Many UK SMEs lack proper websites or the capacity to handle online customers, survey finds
The UK’s small businesses are failing to maximise the potential offered by digital technology in helping to grow and expand their business, according to new research.
A study by Johnston Press and Buzzboard found many British SMEs are still not ‘digital ready’, with 71 percent saying they are incapable of handling online consumers, meaning they could be missing out on millions of pounds in revenues every year.
This is despite two-thirds of consumers using the web to discover relevant information about the things they want to buy, and 75 percent saying that they shop online.
Ready and willing
The study, which examined over one million UK small businesses for seven signs of ‘digital readiness’, also found that 44 percent of small firms had no website to speak of.
Those that did have a website often failed to utilise it effectively to engage with their customers, with only half having a contact form and less than 40 percent providing an email address. 93 percent of sites also provided no contact number on the home page, meaning many companies were effectively uncontactable.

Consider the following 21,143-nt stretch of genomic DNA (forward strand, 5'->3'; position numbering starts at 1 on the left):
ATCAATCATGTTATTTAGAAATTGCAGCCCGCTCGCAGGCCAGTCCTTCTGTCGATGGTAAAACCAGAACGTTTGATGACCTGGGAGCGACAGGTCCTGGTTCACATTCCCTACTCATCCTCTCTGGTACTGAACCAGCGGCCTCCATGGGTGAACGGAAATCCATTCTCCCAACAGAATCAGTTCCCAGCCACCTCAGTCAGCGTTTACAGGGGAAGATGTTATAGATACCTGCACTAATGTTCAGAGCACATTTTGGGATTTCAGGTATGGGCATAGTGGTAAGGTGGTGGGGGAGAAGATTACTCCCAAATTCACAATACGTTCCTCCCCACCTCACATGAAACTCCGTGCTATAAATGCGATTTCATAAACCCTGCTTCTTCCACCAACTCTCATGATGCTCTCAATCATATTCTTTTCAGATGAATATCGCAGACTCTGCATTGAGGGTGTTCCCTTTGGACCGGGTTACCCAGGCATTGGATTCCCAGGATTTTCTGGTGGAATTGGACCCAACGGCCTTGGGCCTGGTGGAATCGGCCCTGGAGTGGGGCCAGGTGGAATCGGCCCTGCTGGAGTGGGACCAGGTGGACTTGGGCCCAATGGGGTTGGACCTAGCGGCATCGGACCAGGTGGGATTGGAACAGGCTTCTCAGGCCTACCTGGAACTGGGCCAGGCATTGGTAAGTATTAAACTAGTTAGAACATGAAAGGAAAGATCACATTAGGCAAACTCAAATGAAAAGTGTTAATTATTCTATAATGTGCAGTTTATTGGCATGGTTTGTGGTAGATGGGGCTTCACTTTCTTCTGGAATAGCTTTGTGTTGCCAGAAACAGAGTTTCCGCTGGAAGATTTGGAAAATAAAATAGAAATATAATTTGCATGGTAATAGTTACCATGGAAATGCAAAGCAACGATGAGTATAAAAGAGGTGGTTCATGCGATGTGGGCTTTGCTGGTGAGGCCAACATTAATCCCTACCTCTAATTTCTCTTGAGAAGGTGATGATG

60 percent of websites were also not compatible across platforms, a worrying statistic when considering the number of consumers that now shop via their mobile device.
Social media opportunities were also found to be severely lacking for many businesses, the survey found, as 69 percent of companies had no Twitter account, 70 percent no Facebook page and 89 percent no LinkedIn.
“Digital opportunities offer huge potential for small firms and so it is shocking to see so few are getting this right,” said Chris Brake, managing director of Johnston Press’ Digital Kitbag service.
“Small businesses are in a prime position to drive the UK economy, but to fulfil their potential they must recognise the importance of digital and also take advantage of the numerous sources of help and advice available to them”
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